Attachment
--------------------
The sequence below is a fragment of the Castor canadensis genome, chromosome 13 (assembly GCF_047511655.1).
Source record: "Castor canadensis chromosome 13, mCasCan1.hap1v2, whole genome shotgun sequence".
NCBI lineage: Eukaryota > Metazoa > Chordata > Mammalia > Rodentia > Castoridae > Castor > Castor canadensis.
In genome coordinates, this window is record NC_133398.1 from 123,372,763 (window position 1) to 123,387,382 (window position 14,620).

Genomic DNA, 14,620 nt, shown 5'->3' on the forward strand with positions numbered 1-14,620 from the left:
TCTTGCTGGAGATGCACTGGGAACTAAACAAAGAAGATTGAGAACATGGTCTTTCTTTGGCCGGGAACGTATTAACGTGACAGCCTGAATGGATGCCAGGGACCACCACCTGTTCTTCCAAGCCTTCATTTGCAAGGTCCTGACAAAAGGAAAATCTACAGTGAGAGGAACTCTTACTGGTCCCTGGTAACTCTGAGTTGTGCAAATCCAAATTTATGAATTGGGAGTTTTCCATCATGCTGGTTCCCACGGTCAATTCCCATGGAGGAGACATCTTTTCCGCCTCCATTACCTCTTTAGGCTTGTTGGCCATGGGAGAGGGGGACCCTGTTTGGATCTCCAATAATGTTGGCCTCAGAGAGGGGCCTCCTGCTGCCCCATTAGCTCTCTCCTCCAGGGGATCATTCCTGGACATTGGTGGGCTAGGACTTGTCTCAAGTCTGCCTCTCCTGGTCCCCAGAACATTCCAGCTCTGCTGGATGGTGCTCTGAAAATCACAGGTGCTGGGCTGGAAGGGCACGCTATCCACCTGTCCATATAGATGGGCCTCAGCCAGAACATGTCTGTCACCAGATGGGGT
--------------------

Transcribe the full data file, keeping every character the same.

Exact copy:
The sequence below is a fragment of the Castor canadensis genome, chromosome 13 (assembly GCF_047511655.1).
Source record: "Castor canadensis chromosome 13, mCasCan1.hap1v2, whole genome shotgun sequence".
NCBI lineage: Eukaryota > Metazoa > Chordata > Mammalia > Rodentia > Castoridae > Castor > Castor canadensis.
In genome coordinates, this window is record NC_133398.1 from 123,372,763 (window position 1) to 123,387,382 (window position 14,620).

Genomic DNA, 14,620 nt, shown 5'->3' on the forward strand with positions numbered 1-14,620 from the left:
TCTTGCTGGAGATGCACTGGGAACTAAACAAAGAAGATTGAGAACATGGTCTTTCTTTGGCCGGGAACGTATTAACGTGACAGCCTGAATGGATGCCAGGGACCACCACCTGTTCTTCCAAGCCTTCATTTGCAAGGTCCTGACAAAAGGAAAATCTACAGTGAGAGGAACTCTTACTGGTCCCTGGTAACTCTGAGTTGTGCAAATCCAAATTTATGAATTGGGAGTTTTCCATCATGCTGGTTCCCACGGTCAATTCCCATGGAGGAGACATCTTTTCCGCCTCCATTACCTCTTTAGGCTTGTTGGCCATGGGAGAGGGGGACCCTGTTTGGATCTCCAATAATGTTGGCCTCAGAGAGGGGCCTCCTGCTGCCCCATTAGCTCTCTCCTCCAGGGGATCATTCCTGGACATTGGTGGGCTAGGACTTGTCTCAAGTCTGCCTCTCCTGGTCCCCAGAACATTCCAGCTCTGCTGGATGGTGCTCTGAAAATCACAGGTGCTGGGCTGGAAGGGCACGCTATCCACCTGTCCATATAGATGGGCCTCAGCCAGAACATGTCTGTCACCAGATGGGGT